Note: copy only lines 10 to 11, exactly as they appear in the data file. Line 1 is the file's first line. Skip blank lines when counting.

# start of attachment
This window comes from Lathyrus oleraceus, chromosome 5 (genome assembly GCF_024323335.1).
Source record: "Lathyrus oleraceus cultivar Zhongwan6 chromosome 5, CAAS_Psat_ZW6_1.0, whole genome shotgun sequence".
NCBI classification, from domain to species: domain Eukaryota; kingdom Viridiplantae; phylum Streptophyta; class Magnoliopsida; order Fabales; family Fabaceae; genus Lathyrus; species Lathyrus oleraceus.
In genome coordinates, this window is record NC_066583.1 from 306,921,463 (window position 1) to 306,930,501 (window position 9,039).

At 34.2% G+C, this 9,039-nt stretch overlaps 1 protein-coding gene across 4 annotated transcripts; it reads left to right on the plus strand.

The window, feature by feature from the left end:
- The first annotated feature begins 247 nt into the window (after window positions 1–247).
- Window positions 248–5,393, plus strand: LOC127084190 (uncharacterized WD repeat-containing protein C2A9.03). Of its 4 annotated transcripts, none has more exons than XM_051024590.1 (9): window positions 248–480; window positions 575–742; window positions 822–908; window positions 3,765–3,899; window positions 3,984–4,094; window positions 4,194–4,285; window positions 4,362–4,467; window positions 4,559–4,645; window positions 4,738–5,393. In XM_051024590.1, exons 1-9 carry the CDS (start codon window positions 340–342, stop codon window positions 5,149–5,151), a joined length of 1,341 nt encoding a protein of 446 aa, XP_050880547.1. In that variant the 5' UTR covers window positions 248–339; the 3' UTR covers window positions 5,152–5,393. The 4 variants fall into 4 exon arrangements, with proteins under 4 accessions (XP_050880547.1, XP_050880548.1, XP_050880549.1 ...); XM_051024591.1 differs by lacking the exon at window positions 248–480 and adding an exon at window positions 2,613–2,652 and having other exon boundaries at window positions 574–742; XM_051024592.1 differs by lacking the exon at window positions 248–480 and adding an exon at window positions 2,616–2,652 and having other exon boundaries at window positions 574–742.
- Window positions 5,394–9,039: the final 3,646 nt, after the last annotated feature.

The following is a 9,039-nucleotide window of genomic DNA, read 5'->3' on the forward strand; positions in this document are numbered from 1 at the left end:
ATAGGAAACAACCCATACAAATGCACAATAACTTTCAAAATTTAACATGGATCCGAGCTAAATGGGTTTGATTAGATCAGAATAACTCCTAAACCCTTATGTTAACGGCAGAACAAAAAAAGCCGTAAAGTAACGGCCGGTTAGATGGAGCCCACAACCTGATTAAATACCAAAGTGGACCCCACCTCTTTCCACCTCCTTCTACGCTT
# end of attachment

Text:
The following is a 9,039-nucleotide window of genomic DNA, read 5'->3' on the forward strand; positions in this document are numbered from 1 at the left end:
ATAGGAAACAACCCATACAAATGCACAATAACTTTCAAAATTTAACATGGATCCGAGCTAAATGGGTTTGATTAGATCAGAATAACTCCTAAACCCTTATGTTAACGGCAGAACAAAAAAAGCCGTAAAGTAACGGCCGGTTAGATGGAGCCCACAACCTGATTAAATACCAAAGTGGACCCCACCTCTTTCCACCTCCTTCTACGCTT